If Andrew Gillum beats Ron DeSantis for governor Tuesday — anything but a sure thing — it won't merely be the first time Democrats have won a governor's race in 24 years.
"It would be tsunami-like. An earthquake," said Hillsborough businesswoman Alex Sink, who barely lost her 2010 campaign to Rick Scott.
"A sea change," said Chris Korge, a Miami lawyer who is among the country's top Democratic fundraisers.
"A game-changer," said Democratic strategist Ashley Walker of Broward County, who helped Barack Obama win Florida in 2008 and 2012.
Of the many strange facets of Florida politics, one of the most striking is that the Sunshine State is so utterly purple-state competitive in presidential elections, but so dark red Republican when it comes to state government.
In the last five presidential elections, Democrats won two, Republicans won two, and they tied in the butterfly ballot election of 2000. But visit the Capitol in Tallahassee, far removed from most Florida voters, and you would think you're in Wyoming because the place is so Republican.
Democrats in America's biggest battleground state are virtually irrelevant in governing a state where Republicans hold the governor's mansion, both legislative chambers, and the three-other statewide offices: attorney general, chief financial officer and agriculture commissioner.
It's a vicious circle.
Winning campaigns in a state as big as Florida takes lots of money, and state elections overwhelmingly are funded by people or companies who want something out of state government.
Democrats have so little influence in Tallahassee that special interests give vastly more money to Republicans because they belong to the party that can help them. An individual or interest group who gives generously to Democrats is all but guaranteed to hear about it from the unhappy Republican leaders they can't afford to antagonize.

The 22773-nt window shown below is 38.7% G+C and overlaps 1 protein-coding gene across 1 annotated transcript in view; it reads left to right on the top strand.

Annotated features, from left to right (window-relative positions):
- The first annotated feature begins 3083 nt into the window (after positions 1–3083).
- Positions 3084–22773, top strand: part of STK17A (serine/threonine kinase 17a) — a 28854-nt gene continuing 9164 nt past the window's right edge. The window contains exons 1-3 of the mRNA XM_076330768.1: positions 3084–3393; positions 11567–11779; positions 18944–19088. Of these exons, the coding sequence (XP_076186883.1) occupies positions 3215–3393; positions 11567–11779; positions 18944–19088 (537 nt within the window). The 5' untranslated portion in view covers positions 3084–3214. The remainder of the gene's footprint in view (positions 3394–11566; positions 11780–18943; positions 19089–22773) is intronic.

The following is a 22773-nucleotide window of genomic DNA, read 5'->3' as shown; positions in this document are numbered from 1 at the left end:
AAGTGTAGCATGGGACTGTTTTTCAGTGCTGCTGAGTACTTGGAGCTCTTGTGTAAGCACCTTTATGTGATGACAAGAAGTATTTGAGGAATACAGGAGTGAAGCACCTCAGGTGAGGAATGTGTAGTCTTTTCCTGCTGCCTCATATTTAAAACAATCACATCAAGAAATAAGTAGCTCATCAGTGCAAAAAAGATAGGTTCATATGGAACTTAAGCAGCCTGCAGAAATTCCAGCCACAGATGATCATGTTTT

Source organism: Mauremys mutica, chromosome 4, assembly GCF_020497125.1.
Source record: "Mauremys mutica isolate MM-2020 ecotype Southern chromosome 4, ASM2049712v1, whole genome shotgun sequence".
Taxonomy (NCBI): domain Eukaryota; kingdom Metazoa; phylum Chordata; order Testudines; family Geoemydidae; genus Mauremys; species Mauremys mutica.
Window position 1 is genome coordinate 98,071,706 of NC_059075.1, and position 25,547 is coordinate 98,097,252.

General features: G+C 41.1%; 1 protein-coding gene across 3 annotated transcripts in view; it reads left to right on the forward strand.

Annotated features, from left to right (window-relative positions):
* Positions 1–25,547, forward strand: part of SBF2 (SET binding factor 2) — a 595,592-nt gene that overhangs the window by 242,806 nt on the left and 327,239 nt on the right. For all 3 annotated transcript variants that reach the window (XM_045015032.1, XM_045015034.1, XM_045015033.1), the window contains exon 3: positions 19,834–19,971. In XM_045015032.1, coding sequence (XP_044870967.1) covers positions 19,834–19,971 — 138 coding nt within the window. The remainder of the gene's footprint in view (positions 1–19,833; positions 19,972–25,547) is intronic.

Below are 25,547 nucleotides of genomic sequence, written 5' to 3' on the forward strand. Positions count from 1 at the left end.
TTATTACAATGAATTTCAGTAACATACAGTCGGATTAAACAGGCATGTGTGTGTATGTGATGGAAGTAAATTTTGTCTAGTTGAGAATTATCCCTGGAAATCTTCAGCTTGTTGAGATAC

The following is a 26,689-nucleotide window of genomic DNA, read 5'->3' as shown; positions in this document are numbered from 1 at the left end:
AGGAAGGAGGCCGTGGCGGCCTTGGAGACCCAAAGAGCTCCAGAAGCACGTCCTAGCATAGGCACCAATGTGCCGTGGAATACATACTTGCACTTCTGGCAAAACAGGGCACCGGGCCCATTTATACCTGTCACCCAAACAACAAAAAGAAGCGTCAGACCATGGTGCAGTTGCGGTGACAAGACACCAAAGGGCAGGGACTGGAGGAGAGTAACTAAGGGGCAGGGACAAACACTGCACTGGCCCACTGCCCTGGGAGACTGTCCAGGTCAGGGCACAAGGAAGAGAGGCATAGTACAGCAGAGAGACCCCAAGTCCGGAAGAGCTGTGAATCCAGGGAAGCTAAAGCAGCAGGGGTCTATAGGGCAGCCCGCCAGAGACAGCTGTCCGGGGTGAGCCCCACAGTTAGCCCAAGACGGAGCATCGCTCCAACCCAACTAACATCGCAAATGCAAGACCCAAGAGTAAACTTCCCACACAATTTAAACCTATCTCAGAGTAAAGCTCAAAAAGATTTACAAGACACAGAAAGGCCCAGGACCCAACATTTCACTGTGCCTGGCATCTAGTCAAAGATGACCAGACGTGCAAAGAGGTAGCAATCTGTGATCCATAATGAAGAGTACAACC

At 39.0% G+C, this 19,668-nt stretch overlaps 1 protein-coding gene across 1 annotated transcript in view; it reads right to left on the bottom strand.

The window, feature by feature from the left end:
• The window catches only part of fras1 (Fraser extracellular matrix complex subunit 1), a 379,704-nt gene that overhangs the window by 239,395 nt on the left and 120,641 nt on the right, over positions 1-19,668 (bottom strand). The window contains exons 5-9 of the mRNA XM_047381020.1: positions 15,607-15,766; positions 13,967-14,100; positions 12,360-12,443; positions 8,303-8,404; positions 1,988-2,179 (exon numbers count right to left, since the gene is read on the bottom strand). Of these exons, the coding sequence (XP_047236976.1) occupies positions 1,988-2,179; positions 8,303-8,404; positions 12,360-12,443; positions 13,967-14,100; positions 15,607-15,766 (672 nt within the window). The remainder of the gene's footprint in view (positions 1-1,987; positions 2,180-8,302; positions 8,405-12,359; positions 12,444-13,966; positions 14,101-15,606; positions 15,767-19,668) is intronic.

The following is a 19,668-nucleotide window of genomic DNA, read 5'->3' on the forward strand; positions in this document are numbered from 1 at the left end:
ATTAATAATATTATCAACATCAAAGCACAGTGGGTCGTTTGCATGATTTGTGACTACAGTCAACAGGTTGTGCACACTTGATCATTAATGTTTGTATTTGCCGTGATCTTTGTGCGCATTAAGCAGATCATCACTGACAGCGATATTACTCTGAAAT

Potentially competitive legislative races usually aren't because the Republican candidate has four or five times more money to spend than the Democrat.
With the odds so stacked against them, many of the most qualified and strongest Democratic legislative prospects take a pass from running and disrupting their lives.
It becomes harder to build a bench of strong, future statewide candidates.
And it becomes harder to groom and maintain an effective and lasting corps of winning political strategists — the kind that Florida Republicans have had sprinkled all over the place in lobbying shops and government agencies. Many sharp Democratic consultants leave Florida after their candidate loses a big race.
"I had all these fantastic young people lined up to go into the governor's office me, but if you don't win, they need jobs. They leave," Sink lamented. "We've really depleted the political talent pool."
"When you've been losing for 20 years it's like a death spiral," she said.
The next governor will make thousands of appointments and hires — to state agencies, to advisory boards, and judgeships, including three Florida Supreme Court justices.
The next governor will have veto authority over the congressional districts drawn under the redistricting process.
The next governor will give his party's presidential nominee a leg up in 2020.
"In terms of importance for Democrats it would be as big as it gets in the history of Florida," said Korge. "Republicans have made the Democratic Party extremely irrelevant for 20 years, and Democratic governor would immediately make it extremely relevant in every aspect of politics."
Even if the GOP-controlled legislature blocked many of a Gov. Gillum's priorities, such as expanding Medicaid or significantly raising school funding, he would have the bully pulpit.
"The governor has the loudest voice in Florida," said St. Petersburg Mayor Rick Kriseman.
A Democratic governor would have the ability to promote his priorities to Floridians in a way none has since the late Lawton Chiles.
"It's a tremendous opportunity for everybody to see people need a higher living wage, better access to health care. They're going to see that's they key to the future and how you build a progressive, pro-business economy," said Miami Beach businessman and former gubernatorial candidate Philip Levine.
None of this is to imply that Gillum is likely to be Florida's next governor.
"It's super, super close," said Ashley Walker. "It could go either way."
It's usually super, super close in these big statewide races.
The drama keeps ending the same way when it's a non-presidential election.
Another Republican wins another governor's race. And anguished Florida Democrats wonder if they can sink any lower. Their death spiral continues.